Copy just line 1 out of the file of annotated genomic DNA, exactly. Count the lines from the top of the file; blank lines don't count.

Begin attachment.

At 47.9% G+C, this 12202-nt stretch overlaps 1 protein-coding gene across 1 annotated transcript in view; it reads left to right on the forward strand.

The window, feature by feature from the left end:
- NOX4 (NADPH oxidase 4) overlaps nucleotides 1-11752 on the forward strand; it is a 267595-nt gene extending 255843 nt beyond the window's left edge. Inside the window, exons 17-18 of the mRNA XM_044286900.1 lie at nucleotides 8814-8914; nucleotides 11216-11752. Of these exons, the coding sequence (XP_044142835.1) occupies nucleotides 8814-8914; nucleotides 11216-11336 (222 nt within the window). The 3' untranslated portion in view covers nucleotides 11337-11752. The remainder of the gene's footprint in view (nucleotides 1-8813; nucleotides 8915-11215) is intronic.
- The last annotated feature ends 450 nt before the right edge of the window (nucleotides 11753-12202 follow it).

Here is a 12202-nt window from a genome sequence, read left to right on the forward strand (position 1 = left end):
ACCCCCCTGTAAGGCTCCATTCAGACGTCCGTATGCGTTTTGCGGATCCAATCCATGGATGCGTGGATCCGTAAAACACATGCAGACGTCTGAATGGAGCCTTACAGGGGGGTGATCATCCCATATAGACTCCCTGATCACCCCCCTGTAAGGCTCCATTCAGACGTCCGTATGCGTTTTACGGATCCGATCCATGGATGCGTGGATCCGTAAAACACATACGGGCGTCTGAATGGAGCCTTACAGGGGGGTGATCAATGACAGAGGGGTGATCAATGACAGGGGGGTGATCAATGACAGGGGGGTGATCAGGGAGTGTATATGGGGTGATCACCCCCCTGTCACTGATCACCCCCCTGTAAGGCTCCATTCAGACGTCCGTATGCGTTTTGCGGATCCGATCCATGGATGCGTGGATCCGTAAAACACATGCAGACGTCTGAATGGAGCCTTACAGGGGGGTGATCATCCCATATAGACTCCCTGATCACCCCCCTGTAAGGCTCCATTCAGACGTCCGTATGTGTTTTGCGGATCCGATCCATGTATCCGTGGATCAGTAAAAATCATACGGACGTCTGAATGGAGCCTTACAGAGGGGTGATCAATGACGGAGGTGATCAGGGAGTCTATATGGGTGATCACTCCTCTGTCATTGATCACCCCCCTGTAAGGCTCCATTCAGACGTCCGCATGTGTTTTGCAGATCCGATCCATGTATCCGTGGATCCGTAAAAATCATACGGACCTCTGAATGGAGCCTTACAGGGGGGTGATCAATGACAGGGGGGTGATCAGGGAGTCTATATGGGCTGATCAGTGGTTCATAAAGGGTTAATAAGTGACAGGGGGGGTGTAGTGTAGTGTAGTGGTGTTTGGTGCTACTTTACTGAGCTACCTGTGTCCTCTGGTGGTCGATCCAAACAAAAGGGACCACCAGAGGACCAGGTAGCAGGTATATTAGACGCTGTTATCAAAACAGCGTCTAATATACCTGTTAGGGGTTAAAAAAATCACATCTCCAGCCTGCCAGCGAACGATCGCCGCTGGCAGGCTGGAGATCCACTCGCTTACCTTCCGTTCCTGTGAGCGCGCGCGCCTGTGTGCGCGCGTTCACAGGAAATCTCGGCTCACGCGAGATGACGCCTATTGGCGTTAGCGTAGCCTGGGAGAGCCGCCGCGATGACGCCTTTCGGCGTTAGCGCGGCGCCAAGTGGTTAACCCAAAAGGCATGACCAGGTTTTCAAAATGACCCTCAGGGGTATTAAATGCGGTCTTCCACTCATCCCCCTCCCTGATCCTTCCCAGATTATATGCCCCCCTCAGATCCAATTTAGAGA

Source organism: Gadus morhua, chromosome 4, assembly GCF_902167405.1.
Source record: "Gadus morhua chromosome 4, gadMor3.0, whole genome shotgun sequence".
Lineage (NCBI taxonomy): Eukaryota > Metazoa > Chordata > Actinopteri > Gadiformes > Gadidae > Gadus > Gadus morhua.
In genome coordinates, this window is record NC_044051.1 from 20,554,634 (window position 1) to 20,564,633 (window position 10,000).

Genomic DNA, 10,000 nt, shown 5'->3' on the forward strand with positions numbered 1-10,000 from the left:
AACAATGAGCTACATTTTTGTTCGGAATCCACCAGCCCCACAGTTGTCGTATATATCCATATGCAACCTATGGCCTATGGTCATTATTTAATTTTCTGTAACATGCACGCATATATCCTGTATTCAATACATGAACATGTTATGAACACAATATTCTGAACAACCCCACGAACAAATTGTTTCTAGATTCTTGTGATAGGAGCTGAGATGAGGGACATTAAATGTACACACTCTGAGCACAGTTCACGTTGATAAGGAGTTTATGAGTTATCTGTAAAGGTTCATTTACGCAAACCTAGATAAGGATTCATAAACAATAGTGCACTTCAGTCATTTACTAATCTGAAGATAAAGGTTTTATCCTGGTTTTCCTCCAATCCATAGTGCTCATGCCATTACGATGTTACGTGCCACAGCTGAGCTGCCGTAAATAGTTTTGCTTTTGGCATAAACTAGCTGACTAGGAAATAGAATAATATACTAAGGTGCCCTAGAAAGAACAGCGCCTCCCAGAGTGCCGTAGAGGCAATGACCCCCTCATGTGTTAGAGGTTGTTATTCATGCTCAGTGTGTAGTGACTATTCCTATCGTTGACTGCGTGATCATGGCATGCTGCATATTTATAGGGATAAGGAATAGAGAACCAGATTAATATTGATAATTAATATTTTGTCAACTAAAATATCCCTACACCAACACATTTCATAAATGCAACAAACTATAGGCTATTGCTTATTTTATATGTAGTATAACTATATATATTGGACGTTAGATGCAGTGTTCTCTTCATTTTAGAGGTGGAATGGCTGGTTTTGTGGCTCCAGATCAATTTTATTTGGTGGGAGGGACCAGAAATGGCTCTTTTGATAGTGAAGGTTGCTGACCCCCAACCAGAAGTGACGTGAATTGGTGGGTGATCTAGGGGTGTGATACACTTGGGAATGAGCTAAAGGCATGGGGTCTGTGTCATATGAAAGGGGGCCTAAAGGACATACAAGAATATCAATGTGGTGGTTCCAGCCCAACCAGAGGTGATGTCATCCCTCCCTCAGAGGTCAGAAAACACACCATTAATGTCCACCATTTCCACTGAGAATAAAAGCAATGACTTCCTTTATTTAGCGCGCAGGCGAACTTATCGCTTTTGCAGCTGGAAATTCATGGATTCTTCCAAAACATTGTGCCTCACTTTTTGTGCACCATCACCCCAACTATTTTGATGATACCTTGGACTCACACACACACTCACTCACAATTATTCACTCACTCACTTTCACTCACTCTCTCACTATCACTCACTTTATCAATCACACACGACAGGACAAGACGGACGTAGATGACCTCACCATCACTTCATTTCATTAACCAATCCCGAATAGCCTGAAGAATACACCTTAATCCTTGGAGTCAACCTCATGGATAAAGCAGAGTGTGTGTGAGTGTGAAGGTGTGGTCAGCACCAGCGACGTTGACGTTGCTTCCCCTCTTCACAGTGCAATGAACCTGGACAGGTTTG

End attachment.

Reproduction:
At 47.9% G+C, this 12202-nt stretch overlaps 1 protein-coding gene across 1 annotated transcript in view; it reads left to right on the forward strand.